An exhibition featuring gold and silver wares, jade ware and weapons unearthed from tombs of the Western Han Dynasty (206 BC- 220AD) launched in Changsha in Hunan province on Ma 18.
A woman of Dong ethnic group makes cotton yarns used for weaving traditional Dong cloth in Lexiang Village of Rongjiang county, Southwest China's Guizhou province, Dec 19, 2015.
Natural indigo-dye has a long history in China,and indigo-dyed cloth had been used as amain material for clothes for at least 1,000 years.
Visitors view items on display at a Tibetan gold silverware exhibition at the Tibet Museum in Lhasa, capital of Southwest China's Tibet autonomous region, Sept 28, 2015.
Su Tao and Long Mei is a couple of Yi nationality. They have their own ethnic apparel business at an innovation park in Guizhou.
In China, there are many established practices concerning shoes, many of which have become standard life etiquette.
Chinese-style embroidered shoes are a perfect combination of the shoe culture and the art of embroidery.
The Manchu ethnic minority is mostly distributed in Northeast China's Heilongjiang, Jilin and Liaoning Provinces, especially in Liaoning Province. The Manchu have their own language and letters. They are fond of singing and dancing from of old, and their ancient songs and dances mostly evolved from activities of hunting and battle.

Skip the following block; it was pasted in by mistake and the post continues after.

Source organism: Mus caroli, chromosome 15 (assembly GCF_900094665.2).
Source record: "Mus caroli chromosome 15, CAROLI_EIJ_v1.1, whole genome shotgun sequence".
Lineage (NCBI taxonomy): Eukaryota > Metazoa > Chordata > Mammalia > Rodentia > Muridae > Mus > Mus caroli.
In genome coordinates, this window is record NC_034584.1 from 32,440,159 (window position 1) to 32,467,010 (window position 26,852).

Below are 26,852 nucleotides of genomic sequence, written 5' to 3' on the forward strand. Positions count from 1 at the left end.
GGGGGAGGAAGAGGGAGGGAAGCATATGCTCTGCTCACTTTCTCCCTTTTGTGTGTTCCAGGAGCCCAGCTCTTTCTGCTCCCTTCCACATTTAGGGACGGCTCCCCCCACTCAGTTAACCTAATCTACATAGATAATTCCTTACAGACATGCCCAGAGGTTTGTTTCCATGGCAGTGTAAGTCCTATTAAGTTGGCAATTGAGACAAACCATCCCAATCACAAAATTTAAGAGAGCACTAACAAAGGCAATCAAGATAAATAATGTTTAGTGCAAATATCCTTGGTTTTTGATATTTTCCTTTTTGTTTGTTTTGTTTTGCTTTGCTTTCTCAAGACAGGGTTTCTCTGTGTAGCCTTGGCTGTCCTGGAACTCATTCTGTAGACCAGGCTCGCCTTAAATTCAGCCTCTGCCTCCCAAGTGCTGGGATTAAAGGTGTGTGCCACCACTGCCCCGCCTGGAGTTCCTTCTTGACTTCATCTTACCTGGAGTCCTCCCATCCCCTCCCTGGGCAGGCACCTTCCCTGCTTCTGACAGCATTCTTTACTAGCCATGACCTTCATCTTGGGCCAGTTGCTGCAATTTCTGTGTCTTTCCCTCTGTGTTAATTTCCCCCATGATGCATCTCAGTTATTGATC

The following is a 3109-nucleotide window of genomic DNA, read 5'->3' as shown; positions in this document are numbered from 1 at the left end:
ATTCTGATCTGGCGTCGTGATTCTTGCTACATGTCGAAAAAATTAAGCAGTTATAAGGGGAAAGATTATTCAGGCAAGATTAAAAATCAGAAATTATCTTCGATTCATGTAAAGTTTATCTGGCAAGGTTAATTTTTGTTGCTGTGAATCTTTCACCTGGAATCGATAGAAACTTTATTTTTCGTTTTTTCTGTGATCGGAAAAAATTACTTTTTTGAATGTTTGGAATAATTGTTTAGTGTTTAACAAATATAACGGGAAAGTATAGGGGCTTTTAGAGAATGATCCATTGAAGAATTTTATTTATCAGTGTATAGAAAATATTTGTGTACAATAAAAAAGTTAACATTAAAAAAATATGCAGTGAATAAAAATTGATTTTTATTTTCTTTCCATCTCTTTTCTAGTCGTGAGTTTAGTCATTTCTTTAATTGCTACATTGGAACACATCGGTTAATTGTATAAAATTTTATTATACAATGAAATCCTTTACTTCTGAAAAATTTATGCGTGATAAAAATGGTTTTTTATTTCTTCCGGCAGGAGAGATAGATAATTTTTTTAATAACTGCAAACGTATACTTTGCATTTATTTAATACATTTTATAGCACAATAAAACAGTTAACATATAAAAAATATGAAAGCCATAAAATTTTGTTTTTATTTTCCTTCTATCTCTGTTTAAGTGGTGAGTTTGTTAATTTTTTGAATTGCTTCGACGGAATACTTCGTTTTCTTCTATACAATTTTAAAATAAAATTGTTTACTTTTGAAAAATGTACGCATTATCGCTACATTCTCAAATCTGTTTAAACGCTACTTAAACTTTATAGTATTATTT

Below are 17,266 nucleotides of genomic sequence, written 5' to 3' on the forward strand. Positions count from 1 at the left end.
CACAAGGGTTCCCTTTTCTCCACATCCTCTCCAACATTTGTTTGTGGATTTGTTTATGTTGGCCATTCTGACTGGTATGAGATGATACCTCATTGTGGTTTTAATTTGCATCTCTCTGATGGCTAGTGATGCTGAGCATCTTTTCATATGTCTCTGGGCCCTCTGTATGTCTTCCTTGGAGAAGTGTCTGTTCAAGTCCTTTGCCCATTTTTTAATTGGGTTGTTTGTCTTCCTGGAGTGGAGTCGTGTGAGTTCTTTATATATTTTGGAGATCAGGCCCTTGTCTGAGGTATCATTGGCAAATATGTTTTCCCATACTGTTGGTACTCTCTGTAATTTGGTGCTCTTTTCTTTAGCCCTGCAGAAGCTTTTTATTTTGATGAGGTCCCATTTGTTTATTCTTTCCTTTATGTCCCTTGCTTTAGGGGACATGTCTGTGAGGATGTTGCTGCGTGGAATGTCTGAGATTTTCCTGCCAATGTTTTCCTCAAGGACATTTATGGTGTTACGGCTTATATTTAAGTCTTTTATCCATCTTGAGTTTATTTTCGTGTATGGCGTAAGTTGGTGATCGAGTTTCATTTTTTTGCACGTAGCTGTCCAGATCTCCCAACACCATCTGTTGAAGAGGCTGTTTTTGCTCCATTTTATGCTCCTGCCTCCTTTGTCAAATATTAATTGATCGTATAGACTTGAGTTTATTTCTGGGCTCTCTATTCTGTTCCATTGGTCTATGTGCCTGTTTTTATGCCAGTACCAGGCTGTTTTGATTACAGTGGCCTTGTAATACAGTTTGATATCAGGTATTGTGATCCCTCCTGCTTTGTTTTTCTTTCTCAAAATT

Cap was invented long ago in China. For example, in Chinese idioms, there are "Yi Guan Chu Chu" (neatly dressed both in clothes and in cap), and "Guan Mian Tang Huang(elegant and stately in dressing)", and so on. The "Guan" and "Mian" here refer to cap.
Costume of the Hui ethnic minority distinguishes itself from others chiefly by the head part. In areas inhabited by the Hui people, men usually wear a round brimless white cap.
Chang Pao was men's common wear, lower than the knees and with a round collar band. It was a long gown featured collarless, narrow horseshoe-shaped sleeves, buttons down the left front, four slits and a fitting waist. The slits could enhance men's freedom of mobility while they were riding the horse. Men wore thin Chang Pao made of cotton cloth in the summer, and warm cotton Chang Pao or fur-lined robe in the winter.
Different from the previous dynastied, official hats of the Qing were closely connected with the wearers' official ranks.